If you are a user of Ubuntu Linux, like me, you know that only a small set of software is included on the CD or DVD. The rest of the software, including updates, are retrieved through the Internet. This is fine but what if something happens to your system, requiring you to have to rebuild your system? You can put yourself through the pain staking task of re-downloading all of the updates or you can put some safeguards in place and backup the updates to make the re-install go a bit smoother.
Solution One: APTonCD
APTonCD is a program you can download through the repositories, which allows you to backup the packages you have on your system to either a CD or DVD. It creates an ISO image of the packages, giving you the option to burn the image if desired. I highly recommend either burning the image to a disc or at least placing the image on a removable storage device. Keep the image somewhere safe, along with the installation CD/DVD.
Note: APTonCD includes itself in the backup of packages along with any packages on your system. A good idea is to do this at least monthly, especially if you are to add in new software on a regular basis. Make sure to label the discs accordingly.
Solution Two: Remastersys
Remastersys is a program which allows you to create a remastered system disc. The remastered disc can be a distributable livecd or a backup of your system (includes your personal items). I personally create livecd since I backup my personal items separately. This allows for me to share copies of the way my system is configured without my personal items.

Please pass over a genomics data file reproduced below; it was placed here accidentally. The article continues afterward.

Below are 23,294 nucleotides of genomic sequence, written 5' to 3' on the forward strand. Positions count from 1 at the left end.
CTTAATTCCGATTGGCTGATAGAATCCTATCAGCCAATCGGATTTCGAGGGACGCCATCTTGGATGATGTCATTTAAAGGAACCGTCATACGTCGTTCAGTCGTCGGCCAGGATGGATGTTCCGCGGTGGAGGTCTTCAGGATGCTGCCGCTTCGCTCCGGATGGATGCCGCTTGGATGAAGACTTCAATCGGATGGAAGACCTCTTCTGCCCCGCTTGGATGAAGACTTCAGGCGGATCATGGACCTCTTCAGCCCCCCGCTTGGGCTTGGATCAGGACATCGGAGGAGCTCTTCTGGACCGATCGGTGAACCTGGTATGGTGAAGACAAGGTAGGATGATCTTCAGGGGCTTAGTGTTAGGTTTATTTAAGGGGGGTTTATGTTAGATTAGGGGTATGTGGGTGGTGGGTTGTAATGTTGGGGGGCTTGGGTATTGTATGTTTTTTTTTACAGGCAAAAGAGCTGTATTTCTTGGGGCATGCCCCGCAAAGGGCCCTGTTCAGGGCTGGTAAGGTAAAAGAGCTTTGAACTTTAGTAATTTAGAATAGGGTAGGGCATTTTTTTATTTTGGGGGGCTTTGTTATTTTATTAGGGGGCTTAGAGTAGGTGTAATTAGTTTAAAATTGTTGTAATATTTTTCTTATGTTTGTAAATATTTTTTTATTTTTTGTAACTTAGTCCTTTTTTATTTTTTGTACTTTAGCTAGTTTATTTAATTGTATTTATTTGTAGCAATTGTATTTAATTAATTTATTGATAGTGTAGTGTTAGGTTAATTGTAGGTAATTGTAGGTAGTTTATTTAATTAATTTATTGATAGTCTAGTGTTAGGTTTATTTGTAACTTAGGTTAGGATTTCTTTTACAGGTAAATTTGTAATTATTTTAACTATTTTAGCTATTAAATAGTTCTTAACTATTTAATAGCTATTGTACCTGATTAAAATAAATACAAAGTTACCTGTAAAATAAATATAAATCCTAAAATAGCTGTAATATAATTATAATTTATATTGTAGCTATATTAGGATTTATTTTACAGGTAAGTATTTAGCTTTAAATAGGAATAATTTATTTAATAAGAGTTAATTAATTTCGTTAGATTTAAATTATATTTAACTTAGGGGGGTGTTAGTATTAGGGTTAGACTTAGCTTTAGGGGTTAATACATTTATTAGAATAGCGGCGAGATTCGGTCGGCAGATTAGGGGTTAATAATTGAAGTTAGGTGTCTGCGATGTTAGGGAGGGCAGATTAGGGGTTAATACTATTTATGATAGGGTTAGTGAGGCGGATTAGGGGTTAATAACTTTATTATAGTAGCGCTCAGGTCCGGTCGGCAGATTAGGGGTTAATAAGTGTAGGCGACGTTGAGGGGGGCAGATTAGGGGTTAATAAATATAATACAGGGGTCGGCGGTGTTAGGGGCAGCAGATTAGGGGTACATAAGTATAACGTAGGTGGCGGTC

Remastersys is not available through the Ubuntu Repositories but handled through an outside source. You will need to add the repository manually. Using the information on the remastersys page, follow the directions for adding software sources to Ubuntu.
Solution Three: Bash Script
If you are looking for a handy way to backup important items such as Firefox bookmarks or Thunderbird emails, check out the bash script setup for doing just that. The example used is for pidgin, but is easily editable for other programs as well. As with the other two solutions, it is a good idea to regularly place the backups on removable media (CD, DVD, External Hard Drive). I personally use this solution to backup several important programs used in my business.
Regardless of the solution you choose, at least back up your personal items and store the backup in a safe place for easy retrieval. Place the backup somewhere secure, such as a safety deposit box or in a waterproof, fireproof locked box.
Having lost many non-replaceable items over the years due to hard drive failure or issues I have caused myself, I have learned to make regular, proper backups. Many of my personal and business items are non-replaceable, but thankfully with a proper backup they are never completely gone for good.